/ref> Like commodity chemicals, petrochemicals are made on a very large scale. Petrochemical manufacturing units differ from commodity chemical plants in that they often produce a number of related products. Compare this with Specialty chemical industry, specialty chemical and fine chemical manufacture where products are made in discrete batch processes. Petrochemicals are predominantly made in a few manufacturing locations around the world, for example in Jubail & Yanbu Industrial Cities in Saudi Arabia, Texas & Louisiana in the US, in Teesside in the Northeast of England in the United Kingdom, in Rotterdam in the Netherlands, in Jamnagar Refinery, Jamnagar, Dahej in Gujarat, India and in Singapore. Not all of the petrochemical or commodity chemical materials produced by the chemical industry are made in one single location but groups of related materials are often made in adjacent manufacturing plants to induce industrial symbiosis as well as material and utility efficiency and other economies of scale. This is known in chemical engineering terminology as integrated manufacturing. Specialty and fine chemical companies are sometimes found in similar manufacturing locations as petrochemicals but, in most cases, they do not need the same level of large-scale infrastructure (e.g., pipelines, storage, ports, and power, etc.) and therefore can be found in multi-sector business parks. The large scale petrochemical manufacturing locations have clusters of manufacturing units that share utilities and large scale infrastructures such as power stations, storage tanks, port facilities, road and rail terminals. In the United Kingdom, for example, there are 4 main locations for such manufacturing: near the River Mersey in North West England, on the Humber on the East coast of Yorkshire, in Grangemouth near the Firth of Forth in Scotland, and in Teesside as part of the Northeast of England Process Industry Cluster (NEPIC). To demonstrate the clustering and integration, some 50% of the United Kingdom's petrochemical and commodity chemicals are produced by the NEPIC industry cluster companies in Teesside.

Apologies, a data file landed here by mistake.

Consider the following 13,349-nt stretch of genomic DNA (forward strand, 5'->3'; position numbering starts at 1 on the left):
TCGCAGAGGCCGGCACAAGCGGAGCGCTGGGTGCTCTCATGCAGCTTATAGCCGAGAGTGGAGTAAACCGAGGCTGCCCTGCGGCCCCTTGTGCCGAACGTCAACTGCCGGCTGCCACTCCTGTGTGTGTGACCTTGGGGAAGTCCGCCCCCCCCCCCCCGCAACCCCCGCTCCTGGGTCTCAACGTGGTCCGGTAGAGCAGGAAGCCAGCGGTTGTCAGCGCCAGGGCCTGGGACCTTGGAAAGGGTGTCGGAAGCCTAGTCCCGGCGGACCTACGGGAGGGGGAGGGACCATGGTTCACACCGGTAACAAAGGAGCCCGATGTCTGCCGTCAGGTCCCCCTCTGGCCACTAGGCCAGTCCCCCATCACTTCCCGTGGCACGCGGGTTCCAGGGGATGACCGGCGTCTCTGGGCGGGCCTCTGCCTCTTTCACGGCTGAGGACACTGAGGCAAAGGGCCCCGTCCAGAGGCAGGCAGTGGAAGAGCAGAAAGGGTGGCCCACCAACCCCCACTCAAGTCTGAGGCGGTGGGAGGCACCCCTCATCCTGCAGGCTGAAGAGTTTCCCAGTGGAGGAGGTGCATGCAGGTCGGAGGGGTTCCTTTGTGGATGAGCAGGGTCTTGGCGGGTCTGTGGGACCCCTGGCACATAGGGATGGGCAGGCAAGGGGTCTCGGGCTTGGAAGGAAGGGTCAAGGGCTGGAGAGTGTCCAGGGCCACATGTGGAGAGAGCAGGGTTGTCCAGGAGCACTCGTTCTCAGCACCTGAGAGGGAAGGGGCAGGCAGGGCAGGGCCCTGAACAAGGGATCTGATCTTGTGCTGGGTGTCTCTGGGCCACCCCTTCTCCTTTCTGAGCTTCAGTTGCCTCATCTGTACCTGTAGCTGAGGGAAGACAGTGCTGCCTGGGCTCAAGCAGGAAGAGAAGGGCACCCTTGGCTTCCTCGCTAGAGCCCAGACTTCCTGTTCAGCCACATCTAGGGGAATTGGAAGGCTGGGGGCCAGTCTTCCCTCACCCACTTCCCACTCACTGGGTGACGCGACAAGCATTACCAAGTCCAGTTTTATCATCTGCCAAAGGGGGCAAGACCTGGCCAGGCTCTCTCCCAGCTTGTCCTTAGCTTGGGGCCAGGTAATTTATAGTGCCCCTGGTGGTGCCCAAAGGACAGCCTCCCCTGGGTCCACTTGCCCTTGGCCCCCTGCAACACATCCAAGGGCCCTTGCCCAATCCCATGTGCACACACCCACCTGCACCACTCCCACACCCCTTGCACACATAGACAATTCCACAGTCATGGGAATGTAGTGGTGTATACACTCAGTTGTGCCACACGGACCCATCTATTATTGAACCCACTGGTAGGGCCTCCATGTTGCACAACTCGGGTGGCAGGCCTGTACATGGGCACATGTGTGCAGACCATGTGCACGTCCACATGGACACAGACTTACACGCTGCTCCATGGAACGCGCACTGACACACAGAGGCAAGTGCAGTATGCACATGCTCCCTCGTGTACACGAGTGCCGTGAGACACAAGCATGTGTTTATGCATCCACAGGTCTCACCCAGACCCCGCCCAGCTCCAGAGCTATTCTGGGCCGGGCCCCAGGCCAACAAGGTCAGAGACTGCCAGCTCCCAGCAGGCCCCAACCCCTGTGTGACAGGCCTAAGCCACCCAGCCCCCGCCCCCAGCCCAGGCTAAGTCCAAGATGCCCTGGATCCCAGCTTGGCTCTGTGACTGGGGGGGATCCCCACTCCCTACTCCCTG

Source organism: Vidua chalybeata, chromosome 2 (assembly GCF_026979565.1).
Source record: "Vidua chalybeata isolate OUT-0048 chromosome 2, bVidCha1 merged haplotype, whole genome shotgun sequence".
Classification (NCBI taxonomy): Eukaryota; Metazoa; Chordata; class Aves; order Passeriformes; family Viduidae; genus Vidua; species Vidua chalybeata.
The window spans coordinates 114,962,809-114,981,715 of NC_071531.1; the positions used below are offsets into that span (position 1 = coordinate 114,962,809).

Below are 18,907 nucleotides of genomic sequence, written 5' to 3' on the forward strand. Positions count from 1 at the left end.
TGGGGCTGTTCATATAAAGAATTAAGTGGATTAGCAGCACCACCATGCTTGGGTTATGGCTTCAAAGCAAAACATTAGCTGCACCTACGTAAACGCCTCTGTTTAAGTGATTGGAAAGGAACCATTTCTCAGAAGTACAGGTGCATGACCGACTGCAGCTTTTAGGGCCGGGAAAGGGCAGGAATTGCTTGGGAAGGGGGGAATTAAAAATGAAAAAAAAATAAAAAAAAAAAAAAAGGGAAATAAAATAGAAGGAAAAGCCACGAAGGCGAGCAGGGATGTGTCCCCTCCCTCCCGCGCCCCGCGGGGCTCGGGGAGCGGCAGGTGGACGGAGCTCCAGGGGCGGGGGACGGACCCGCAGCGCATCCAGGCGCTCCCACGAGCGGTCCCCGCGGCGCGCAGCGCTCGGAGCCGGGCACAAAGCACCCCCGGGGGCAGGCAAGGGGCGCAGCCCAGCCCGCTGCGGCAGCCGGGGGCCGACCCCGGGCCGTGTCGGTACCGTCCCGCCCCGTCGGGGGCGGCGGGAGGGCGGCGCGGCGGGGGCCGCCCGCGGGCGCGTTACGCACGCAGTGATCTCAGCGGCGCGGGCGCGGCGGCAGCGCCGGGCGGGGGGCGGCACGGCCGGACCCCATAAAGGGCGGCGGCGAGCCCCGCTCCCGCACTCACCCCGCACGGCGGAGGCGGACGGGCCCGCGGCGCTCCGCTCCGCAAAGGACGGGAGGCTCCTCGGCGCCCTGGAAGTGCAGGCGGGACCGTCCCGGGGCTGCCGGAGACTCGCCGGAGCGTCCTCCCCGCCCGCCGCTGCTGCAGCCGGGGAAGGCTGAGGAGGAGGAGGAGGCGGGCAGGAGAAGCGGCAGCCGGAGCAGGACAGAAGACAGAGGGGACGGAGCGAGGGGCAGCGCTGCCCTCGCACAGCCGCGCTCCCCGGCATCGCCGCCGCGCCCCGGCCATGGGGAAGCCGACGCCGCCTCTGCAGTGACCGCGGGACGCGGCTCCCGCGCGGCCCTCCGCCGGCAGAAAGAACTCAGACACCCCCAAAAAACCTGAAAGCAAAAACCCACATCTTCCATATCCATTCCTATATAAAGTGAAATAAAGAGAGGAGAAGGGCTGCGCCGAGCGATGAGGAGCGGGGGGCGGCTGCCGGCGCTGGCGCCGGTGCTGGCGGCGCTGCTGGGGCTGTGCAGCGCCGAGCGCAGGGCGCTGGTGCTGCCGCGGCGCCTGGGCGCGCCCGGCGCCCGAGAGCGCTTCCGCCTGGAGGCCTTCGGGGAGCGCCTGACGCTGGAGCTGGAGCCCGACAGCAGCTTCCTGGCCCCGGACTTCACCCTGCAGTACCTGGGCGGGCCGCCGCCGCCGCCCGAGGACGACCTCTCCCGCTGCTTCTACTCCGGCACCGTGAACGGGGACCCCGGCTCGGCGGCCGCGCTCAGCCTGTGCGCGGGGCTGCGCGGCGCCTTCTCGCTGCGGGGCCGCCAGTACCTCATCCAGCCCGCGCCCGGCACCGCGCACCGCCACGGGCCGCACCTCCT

History

In 1835, Henri Victor Regnault, a French chemist left vinyl chloride in the sun and found white solid at the bottom of the flask which was polyvinyl chloride. In 1839, Eduard Simon discovered polystyrene by accident by distilling Storax balsam, storax. In 1856, William Henry Perkin discovered the first synthetic dye, Mauveine. In 1888, Friedrich Reinitzer, an Austrian plant scientist observed cholesteryl benzoate had two different melting points. In 1909, Leo Baekeland, Leo Hendrik Baekeland invented bakelite made from phenol and formaldehyde. In 1928, synthetic fuels were invented using Fischer–Tropsch process, Fischer-Tropsch process. In 1929, Walter Bock invented synthetic rubber Buna-S which is made up of styrene and 1,3-Butadiene, butadiene and used to make car tires. In 1933, Otto Röhm polymerized the first acrylic glass methyl methacrylate. In 1935, Michael Perrin invented polyethylene. In 1937, Wallace Carothers, Wallace Hume Carothers invented nylon. In 1938, Otto Bayer invented polyurethane. In 1941, Roy J. Plunkett, Roy Plunkett invented Teflon. In 1946, he invented Polyester. Polyethylene terephthalate (PET) bottles are made from